There’s a tangible vibe in the office of super-smart, passionate, driven individuals who all believe in the company and the product. We therefore have a positive cycle of great culture that drives the engineering of a superior product, that drives resilience for us to overcome coming second, that makes us even more determined to win.
We’re winning more and more, we’ve just won two major contracts in the US. But you don’t just show up and win from the first day; it’s taken years to establish ourselves.
It comes back to the culture in the team and the kind of people who want to work for us: people who can resist being disillusioned when you don’t win every job.
I have a playbook for how I find people, how I interview them and engage with them. It’s not easy to find the right person, especially in Canberra where you compete with the federal government to attract the best people. Our environment is the complete opposite to the public service, very flat management structure, very intense and at times chaotic, and that’s not the right fit for everyone.
We have a lot of long-term team members. We have a cohort who has been with us longer than 15 years and they’ve had multiple careers inside our company. I believe that’s a testament to a great workplace, where we’ve attracted new generations to work in the company.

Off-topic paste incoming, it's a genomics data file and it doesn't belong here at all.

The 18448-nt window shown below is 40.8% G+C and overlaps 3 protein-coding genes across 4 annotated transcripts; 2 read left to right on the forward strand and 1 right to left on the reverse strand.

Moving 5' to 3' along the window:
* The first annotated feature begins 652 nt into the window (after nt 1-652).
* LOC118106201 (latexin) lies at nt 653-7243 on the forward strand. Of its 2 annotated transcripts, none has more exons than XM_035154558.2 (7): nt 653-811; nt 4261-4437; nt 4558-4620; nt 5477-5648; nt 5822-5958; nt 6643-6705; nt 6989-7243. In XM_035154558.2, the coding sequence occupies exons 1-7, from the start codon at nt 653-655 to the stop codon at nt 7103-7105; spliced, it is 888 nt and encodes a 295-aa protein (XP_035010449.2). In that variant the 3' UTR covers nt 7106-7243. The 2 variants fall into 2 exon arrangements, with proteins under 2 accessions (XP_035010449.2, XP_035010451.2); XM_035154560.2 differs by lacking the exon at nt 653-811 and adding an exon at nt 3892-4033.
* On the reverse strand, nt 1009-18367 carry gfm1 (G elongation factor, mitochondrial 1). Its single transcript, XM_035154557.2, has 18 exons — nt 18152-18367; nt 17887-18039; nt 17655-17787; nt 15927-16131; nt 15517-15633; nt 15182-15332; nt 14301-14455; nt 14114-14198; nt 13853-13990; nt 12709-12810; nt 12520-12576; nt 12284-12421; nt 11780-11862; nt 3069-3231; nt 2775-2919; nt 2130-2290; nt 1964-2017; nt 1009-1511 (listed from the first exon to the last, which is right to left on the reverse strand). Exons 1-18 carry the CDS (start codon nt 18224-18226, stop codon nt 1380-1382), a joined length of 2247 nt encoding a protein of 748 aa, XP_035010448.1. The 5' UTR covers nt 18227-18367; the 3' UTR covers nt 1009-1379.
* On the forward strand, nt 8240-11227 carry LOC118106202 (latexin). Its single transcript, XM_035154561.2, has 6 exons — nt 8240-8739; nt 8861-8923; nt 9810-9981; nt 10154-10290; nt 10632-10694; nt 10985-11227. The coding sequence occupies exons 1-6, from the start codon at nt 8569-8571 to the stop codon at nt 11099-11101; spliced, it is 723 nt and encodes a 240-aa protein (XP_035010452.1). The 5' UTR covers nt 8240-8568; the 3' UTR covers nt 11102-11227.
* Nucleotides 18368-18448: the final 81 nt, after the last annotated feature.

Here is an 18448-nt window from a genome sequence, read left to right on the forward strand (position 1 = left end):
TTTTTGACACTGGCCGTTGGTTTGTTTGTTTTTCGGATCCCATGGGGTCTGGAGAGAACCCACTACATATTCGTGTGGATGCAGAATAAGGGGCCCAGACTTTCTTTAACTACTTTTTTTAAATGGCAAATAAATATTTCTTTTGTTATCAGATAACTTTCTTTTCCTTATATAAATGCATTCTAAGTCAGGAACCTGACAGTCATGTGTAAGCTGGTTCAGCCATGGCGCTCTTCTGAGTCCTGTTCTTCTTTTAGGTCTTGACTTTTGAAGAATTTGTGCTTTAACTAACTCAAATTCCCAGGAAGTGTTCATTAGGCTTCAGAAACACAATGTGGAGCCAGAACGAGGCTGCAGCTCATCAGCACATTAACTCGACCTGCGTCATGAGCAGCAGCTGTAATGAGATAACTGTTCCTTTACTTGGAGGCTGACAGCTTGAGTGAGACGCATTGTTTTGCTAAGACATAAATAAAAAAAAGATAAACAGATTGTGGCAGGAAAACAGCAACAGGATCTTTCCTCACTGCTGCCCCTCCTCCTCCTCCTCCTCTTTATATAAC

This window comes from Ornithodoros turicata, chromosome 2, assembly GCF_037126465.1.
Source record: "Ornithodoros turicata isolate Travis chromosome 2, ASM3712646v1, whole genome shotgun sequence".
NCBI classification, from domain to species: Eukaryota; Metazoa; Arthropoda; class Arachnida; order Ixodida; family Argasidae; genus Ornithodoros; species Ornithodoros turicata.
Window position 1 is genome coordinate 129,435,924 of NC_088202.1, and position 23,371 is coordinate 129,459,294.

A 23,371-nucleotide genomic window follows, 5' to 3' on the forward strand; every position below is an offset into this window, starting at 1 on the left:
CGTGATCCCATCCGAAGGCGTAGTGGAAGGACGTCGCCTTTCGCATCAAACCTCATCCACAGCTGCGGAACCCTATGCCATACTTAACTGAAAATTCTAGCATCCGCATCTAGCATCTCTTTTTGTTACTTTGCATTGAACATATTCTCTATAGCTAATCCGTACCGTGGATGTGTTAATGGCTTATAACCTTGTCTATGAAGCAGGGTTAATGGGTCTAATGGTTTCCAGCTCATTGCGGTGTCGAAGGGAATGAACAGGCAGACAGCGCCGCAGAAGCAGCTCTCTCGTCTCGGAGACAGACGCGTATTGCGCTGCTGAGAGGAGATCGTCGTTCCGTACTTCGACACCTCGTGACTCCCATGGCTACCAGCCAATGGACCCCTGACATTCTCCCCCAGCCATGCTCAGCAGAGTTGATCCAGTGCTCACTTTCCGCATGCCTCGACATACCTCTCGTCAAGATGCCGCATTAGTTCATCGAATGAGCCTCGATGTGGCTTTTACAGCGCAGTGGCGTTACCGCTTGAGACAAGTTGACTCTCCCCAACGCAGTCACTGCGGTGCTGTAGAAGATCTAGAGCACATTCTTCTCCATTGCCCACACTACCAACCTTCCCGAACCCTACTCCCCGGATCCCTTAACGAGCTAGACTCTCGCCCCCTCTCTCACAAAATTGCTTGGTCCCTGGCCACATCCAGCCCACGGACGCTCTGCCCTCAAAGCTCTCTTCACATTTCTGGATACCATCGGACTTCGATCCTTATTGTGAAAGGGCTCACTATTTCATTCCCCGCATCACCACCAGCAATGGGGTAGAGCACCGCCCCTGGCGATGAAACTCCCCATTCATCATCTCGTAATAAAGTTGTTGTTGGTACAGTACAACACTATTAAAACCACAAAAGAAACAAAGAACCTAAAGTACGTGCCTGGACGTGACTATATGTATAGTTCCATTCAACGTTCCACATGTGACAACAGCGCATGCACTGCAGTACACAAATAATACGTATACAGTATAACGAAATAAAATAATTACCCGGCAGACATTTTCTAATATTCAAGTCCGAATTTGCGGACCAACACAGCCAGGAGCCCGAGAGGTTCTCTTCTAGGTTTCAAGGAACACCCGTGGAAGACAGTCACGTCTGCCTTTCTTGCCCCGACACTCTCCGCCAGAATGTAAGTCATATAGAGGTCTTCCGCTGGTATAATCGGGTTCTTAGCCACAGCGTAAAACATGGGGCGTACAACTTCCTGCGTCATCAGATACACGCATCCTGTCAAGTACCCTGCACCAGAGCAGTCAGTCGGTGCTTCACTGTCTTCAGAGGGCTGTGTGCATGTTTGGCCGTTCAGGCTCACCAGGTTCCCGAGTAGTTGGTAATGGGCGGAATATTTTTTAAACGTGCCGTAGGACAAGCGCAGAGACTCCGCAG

We try to be innovative in every aspect. It’s about survival; to remain competitive we have had to have better employment conditions and be more flexible. We have a couple of guys who only work 9 or 10 months of the year because they like to travel, we have a lot of parents who like to be home by 4 o’clock. In order for us to keep them, because they are valuable people, we’ve had to develop flexible employment policies. In return when we really need them to work long and hard on a crazy deadline, they are happy to step up.
In nature, the organisms that adapt are the ones that survive, and it’s often those that face the hardest challenges that make the strongest adaptations. It’s the same in business.
When everything is running smoothly there’s no drive to look for a new or better solution. Innovation doesn’t come from being comfortable, it comes from being challenged.
The more you come second, the more you want to win.
Hear more from Michelle Melbourne and other fantastic speakers in the digital tech space at Mobile-ising Women in Business in Canberra on 28 February More details and ticket bookings fro the ACCI website.
Amanda Ogilvie is the Communications Officer for the Australian Chamber of Commerce and Industry’s “Biz Better Together” productivity initiative: When employers and employees work together, business is better.